Djordje Balmazović engages graphic design, art and activism in his work. He is a member of Škart, a collective established in 1990 in Belgrade. In the past years the collective has organized and participated in many activist events, as well as in Poetrying (Pesničenje) and in self-organized choruses (Horkeškart, Proba). Since 2013 they have been working with children (in homes for unatended children) and asylum seekers in asylum centers in Serbia.

Boris Buden is a writer and cultural critic based in Berlin. He received his PhD in cultural theory from Humboldt University in Berlin. In the 1990s he was editor of the magazine Arkzin in Zagreb. His essays and articles cover the topics of philosophy, politics, cultural and art criticism. He has participated in various conferences and art projects in Western and Eastern Europe, Asia and USA, including Documenta XI. Buden is the author of Barikade Zagreb (1996/1997), Kaptolski Kolodvor, Belgrade (2001), Der Schacht von Babel, Berlin (2004), Zone des Übergangs, Frankfurt/Main (2009), Findet Europa, Wien (2015), etc.

Anej Korsika (1985) is a freelance writer, active in Institute for Labour Studies and Iniatiative for Democractic Socialism, you can follow him on the blog.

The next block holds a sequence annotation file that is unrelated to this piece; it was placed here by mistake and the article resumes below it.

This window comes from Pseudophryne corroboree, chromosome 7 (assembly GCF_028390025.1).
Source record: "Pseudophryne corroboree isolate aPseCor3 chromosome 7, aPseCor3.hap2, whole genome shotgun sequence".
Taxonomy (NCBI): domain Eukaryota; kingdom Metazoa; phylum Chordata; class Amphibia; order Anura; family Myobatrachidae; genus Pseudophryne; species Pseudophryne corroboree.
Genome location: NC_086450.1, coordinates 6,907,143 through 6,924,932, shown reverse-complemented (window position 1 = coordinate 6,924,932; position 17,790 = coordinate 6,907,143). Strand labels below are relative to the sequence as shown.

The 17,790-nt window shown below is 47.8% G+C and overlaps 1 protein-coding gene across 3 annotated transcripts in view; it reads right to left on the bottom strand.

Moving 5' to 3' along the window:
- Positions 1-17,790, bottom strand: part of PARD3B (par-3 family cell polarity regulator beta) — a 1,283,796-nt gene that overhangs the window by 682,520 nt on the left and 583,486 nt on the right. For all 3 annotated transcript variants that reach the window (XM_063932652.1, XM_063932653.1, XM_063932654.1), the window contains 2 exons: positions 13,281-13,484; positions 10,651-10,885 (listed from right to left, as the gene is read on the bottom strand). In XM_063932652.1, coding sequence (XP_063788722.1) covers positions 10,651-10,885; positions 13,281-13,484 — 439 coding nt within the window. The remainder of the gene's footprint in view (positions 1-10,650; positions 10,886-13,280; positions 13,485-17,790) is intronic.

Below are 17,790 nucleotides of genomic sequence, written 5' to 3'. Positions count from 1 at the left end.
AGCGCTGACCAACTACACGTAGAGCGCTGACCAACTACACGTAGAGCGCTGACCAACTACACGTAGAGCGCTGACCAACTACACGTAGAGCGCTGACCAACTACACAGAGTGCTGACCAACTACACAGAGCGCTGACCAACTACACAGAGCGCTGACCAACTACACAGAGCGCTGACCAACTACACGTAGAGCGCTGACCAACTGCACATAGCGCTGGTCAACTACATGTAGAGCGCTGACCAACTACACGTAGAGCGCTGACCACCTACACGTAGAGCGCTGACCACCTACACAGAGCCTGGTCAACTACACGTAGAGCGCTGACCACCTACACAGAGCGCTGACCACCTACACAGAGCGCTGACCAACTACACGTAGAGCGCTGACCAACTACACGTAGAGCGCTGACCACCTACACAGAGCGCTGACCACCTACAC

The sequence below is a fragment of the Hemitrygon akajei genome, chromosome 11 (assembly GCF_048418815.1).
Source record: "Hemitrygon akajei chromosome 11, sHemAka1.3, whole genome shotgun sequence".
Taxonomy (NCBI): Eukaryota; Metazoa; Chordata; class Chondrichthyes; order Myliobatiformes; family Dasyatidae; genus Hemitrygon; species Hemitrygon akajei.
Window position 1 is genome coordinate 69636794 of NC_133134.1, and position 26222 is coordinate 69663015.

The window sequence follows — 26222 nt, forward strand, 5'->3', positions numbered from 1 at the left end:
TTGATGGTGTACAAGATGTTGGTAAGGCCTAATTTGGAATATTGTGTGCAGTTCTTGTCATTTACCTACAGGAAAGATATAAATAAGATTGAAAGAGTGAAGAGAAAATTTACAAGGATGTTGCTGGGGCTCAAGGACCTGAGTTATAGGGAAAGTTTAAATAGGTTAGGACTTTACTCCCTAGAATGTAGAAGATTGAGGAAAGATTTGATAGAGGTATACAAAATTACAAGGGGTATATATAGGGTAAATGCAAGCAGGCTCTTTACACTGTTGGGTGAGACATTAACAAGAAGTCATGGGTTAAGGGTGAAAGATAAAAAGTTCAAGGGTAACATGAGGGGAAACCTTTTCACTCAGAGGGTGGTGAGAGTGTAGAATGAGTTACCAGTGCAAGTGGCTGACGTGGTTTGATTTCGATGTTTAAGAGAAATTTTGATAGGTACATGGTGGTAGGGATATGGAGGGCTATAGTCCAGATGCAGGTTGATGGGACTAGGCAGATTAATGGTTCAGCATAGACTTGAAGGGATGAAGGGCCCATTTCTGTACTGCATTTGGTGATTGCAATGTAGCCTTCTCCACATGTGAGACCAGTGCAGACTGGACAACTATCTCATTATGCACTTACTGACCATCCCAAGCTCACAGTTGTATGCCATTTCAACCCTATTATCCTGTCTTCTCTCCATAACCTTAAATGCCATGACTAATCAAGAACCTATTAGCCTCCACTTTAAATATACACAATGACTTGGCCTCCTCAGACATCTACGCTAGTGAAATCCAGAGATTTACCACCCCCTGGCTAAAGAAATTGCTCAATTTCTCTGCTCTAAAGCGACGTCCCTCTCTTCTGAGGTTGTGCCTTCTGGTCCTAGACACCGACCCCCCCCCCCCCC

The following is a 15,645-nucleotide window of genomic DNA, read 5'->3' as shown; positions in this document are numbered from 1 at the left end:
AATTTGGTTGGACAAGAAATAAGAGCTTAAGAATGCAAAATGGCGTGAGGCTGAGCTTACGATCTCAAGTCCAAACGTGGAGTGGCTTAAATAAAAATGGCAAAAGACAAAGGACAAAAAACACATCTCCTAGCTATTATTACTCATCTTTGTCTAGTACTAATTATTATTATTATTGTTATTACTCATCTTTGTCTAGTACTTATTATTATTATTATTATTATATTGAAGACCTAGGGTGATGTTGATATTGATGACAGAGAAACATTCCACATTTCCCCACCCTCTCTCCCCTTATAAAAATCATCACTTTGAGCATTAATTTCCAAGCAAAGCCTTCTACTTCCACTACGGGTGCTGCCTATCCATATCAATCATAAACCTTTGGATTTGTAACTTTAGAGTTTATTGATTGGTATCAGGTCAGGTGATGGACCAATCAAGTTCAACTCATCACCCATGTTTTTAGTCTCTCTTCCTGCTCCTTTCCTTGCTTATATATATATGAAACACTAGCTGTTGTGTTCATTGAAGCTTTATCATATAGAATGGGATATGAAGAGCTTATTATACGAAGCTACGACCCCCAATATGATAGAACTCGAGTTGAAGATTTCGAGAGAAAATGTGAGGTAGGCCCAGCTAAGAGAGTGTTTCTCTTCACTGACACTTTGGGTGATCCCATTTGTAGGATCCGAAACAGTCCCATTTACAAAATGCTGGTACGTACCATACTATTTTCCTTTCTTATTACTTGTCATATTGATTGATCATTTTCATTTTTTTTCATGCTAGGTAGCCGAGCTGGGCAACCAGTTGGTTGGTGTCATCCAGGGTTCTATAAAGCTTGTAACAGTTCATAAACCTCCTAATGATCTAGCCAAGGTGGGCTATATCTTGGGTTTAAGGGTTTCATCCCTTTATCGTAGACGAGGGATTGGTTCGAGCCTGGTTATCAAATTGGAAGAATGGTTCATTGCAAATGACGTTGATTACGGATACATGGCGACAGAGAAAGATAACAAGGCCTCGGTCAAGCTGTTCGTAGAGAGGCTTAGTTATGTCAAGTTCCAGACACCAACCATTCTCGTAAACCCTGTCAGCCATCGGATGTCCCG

Ela Meh earned a degree in philosophy and became involved in a form of activism that links the fight against climate change to the fight against capitalism. Since 2010, she has focused on the no borders activism, advocating freedom of movement and opposing the border system. She has lived and worked alongside different autonomous and no borders collectives on the French-English border in Calais. In 2012, she was a Migreurop volunteer living in Belgrade and researched the consequences of the externalization of the EU migration policy and the position of migrants in Serbia.

Tzortzis Rallis is a graphic designer and researcher based in London. He studied graphic design and fine arts in Greece, Spain and UK. After finishing his Master’s studies in London, he has been working as a freelance graphic designer. Rallis is currently a PhD student at London College of Communication undertaking a practice-led research on modern agitational graphics and he is a member of the Design Activism Research Hub. In his personal practice, he uses design to explore the social and political role of visual communication in the public sphere. He supports grassroots collectives in Greece, he is a co-designer of The Occupied Times of London and co-founder of the Occupy Design UK.

Darij Zadnikar has Ph. d. in philosophy and is currently associate professor on the University of Ljubljana. He was for 15 years co-editor and editor-in-chief of Review for Criticism of Science, New Anthropology and Imagination. His primary interest is conceptualisation of new global emancipatory movements and political philosophy. He took an active part in these social movements from their beginnings twenty years ago. He took part in Genova G20 protests, was numerous times in Southeast Mexico, supporter of struggles of erased people in Slovenia and co-organising No-border movement etc.

 

 

 

Glossary of Common Knowledge is a part of a five year programme The Uses of Art – Legacy of 1848 and 1989 led by L'Internationale confederation of museums. Supported by Ministry of Culture of the Republic of Slovenia and the Culture Programme of the European Union.